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Old 2011-04-08, 05:26   Link #12941
Tsuyoshi
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Quote:
Originally Posted by SaintessHeart View Post
I know about housing lol. My parents bought our house (a 4-room studio apartment) for $168k many years back, and I did a consultation with my friend (a top-rated property agent at 5-stars), and he valued it as $580k++ today. My parents have finished the downpayment and instalments and every now and then we have assholes offering $600-700k for our house which we live in, so they could sell and profit from it (I called the police ).

Standardisation of products isn't that bad if -branding- and -innovation- are left out of the picture, it keeps quality in check and is highly destructive towards corner-cutting in favour of profits. The problem is the organisations keeping in check of them - they either want to :

1. Consolidate copyrights for eternity
2. Skew corner-cutting to avoid paying for safety measures
3. Lobby for branding as innovation (those are two separate ideologies)
4. Cut costs as much as possible, even to the extent of outsourcing to places like Cambodia (where kids are chained to machines and worked to their deaths - child labour).

Instead of maintaining quality, it has become a game of maintaining the profits of the top executives. What bull.
That's what inflation does. It's crazy anywhere you go. I'm quite lucky myself because at the price I pay for my 1 bedroom flat (which is quite spacious and high quality too), I'd only get a cheap studio flat instead. Many years ago, the same flat I'm in wouldn't even cost half of what I'm paying. And your parent's situation is another reason I want to try avoid buying my own place

Indeed, if it wasn't for the ideal of constant innovation (practically translated to trying to make a product that seems better and costs less every 10 minutes), then standardization wouldn't be too much of an issue. The problem is that each country has its preferences and its gimmicks in how businesses operate. Making it so that every country works the same is a double-edged sword.

The keyword there is "game," particularly because large businesses are treating people's lives like some kind of game without really trying to understand what really makes life easier and better for them and prefer to think about how much money they can spend on them
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Old 2011-04-08, 05:29   Link #12942
SaintessHeart
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Quote:
Originally Posted by Tsuyoshi View Post
That's what inflation does. It's crazy anywhere you go. I'm quite lucky myself because at the price I pay for my 1 bedroom flat (which is quite spacious and high quality too), I'd only get a cheap studio flat instead. Many years ago, the same flat I'm in wouldn't even cost half of what I'm paying. And your parent's situation is another reason I want to try avoid buying my own place

Indeed, if it wasn't for the ideal of constant innovation (practically translated to trying to make a product that seems better and costs less every 10 minutes), then standardization wouldn't be too much of an issue. The problem is that each country has its preferences and its gimmicks in how businesses operate. Making it so that every country works the same is a double-edged sword.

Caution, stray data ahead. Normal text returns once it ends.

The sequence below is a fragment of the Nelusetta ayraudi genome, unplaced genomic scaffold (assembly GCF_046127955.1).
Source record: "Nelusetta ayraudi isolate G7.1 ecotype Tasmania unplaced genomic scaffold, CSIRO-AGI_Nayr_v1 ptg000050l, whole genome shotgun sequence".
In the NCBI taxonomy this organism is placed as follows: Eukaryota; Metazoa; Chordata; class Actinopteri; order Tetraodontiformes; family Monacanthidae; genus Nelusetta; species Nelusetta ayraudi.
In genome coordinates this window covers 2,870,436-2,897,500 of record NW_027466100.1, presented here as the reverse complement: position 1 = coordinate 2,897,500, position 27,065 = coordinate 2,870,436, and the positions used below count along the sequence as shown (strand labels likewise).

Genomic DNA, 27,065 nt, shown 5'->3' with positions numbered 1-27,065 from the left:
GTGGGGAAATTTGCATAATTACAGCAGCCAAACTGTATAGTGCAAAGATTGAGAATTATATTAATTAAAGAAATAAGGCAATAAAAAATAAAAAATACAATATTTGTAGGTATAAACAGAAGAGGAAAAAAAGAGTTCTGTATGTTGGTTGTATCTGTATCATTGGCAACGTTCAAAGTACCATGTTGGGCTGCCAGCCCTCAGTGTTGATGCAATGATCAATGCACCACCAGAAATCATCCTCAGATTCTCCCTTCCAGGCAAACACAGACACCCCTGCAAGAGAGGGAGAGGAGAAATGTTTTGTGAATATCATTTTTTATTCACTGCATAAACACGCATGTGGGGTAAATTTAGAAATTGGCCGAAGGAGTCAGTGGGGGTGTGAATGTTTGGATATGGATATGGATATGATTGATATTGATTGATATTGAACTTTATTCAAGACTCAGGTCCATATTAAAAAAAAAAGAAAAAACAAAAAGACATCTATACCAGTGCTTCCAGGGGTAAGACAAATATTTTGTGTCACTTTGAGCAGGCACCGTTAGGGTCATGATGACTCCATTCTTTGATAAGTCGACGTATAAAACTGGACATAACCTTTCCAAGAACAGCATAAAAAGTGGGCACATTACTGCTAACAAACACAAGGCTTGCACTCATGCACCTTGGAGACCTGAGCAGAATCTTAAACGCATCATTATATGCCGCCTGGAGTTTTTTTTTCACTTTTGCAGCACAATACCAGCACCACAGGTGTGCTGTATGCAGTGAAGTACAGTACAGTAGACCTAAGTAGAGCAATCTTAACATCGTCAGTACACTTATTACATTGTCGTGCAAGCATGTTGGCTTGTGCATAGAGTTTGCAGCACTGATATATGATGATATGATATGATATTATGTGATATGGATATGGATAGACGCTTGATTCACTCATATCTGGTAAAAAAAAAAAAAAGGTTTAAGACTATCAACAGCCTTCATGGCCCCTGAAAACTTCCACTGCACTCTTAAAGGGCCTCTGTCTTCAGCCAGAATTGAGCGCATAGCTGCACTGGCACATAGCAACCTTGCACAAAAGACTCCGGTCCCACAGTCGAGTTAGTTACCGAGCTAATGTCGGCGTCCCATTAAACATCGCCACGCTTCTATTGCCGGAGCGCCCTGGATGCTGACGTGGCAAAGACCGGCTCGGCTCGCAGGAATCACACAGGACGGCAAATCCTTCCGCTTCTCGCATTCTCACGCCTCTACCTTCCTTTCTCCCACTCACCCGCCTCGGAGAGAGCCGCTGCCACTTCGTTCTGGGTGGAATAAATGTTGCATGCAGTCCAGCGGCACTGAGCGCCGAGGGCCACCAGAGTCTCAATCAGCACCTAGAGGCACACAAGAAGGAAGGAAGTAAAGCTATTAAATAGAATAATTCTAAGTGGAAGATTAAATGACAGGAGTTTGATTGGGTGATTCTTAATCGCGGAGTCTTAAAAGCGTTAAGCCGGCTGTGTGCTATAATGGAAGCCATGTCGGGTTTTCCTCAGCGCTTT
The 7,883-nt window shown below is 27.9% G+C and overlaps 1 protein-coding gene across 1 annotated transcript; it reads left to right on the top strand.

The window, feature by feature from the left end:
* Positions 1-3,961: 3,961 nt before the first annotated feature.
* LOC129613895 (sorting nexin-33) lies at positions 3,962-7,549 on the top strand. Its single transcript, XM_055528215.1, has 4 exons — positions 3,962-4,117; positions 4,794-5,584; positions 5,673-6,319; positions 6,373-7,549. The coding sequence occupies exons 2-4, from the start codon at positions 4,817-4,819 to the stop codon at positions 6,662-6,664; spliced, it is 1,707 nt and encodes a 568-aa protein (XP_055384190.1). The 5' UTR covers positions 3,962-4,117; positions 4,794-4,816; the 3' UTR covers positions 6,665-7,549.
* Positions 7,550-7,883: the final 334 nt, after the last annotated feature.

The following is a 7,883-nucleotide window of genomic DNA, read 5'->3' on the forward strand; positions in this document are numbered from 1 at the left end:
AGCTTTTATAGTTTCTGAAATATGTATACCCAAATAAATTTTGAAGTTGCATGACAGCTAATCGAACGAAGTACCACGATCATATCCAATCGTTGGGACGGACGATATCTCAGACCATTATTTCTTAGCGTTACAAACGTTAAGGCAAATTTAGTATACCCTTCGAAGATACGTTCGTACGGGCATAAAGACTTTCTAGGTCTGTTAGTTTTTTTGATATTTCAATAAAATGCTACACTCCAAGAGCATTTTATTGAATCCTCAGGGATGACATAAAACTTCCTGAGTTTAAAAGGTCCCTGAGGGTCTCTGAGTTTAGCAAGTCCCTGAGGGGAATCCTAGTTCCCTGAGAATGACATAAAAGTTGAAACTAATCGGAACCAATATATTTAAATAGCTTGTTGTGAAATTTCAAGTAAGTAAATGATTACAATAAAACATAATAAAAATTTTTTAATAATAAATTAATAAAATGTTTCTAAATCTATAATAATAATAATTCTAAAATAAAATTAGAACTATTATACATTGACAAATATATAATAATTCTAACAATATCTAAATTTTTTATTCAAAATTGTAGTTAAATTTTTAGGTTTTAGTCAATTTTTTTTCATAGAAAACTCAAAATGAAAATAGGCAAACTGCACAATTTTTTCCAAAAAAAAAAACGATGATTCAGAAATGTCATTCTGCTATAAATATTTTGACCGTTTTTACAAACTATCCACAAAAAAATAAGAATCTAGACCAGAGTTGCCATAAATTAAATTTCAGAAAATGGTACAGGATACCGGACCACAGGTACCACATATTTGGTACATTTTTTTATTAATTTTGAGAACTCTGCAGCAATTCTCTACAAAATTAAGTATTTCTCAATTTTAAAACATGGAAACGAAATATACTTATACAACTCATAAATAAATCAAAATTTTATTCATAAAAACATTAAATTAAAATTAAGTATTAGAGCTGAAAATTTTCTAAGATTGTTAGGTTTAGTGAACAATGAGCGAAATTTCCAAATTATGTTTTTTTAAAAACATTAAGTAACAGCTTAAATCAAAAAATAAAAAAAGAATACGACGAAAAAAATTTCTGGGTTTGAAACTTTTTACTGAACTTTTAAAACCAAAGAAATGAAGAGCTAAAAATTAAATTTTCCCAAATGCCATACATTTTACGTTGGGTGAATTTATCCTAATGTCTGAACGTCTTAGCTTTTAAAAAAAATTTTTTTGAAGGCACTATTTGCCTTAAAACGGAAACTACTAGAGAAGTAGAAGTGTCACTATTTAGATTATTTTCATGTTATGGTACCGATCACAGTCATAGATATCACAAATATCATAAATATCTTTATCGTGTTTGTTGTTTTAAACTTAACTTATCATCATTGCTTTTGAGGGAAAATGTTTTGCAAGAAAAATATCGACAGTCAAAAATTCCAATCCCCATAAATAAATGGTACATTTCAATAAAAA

The keyword there is "game," particularly because large businesses are treating people's lives like some kind of game without really trying to understand what really makes life easier and better for them and prefer to think about how much money they can spend on them
It is actually fine if it is a game. I have always viewed that if it is a game, everyone shares experiences, make friends, close deals and to some extent, everyone wins without sacrificing too much.

I think a better word would be bloodfest in your context. Either that or the terminology of the "game" you are referring to is the type Romans watch at the Colosseum thousands of years ago - profit maximisation has become such a key point that competing teams are willing to make others bleed for their own benefit.
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Old 2011-04-08, 05:30   Link #12943
synaesthetic
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Without the need for "constant innovation," we'd all still be dancing around a fire and chasing deer with sticks...
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Old 2011-04-08, 05:32   Link #12944
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Well yes, it's pretty much like in the Colosseo, except this time the arena is the entire world, especially when you consider people's lives depend on how well they do in this game. If the idea of this game was not unlike Monopoly then maybe the context would be rather different, and people wouldn't be after getting rid of competition, but cherishing it.

Quote:
Originally Posted by synaesthetic View Post
Without the need for "constant innovation," we'd all still be dancing around a fire and chasing deer with sticks...
Agreed, tho that's not the type of innovation I was referring to. There's "innovation" that turns kites to planes, and there's "innovation" that turns the iPad to the iPad2 (which aren't too different but is a clever way to earn more money from people).
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Old 2011-04-08, 05:34   Link #12945
SaintessHeart
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Originally Posted by synaesthetic View Post
Without the need for "constant innovation," we'd all still be dancing around a fire and chasing deer with sticks...
If that attributes to less academic recognition and more of physical and/or mental abilities, I don't mind. Or if it brings forth the simplicity of life through ignorance, I don't mind too.

At least I can eat, cooking and hunt my own food in the flavour I want, dance around the fire with my fellow human beings instead of stabbing them in the back for my own survival, and do any girl I want in the village behind the bush by just simply scratching her palm of her hand. *sarcastic*

Quote:
Originally Posted by Tsuyoshi View Post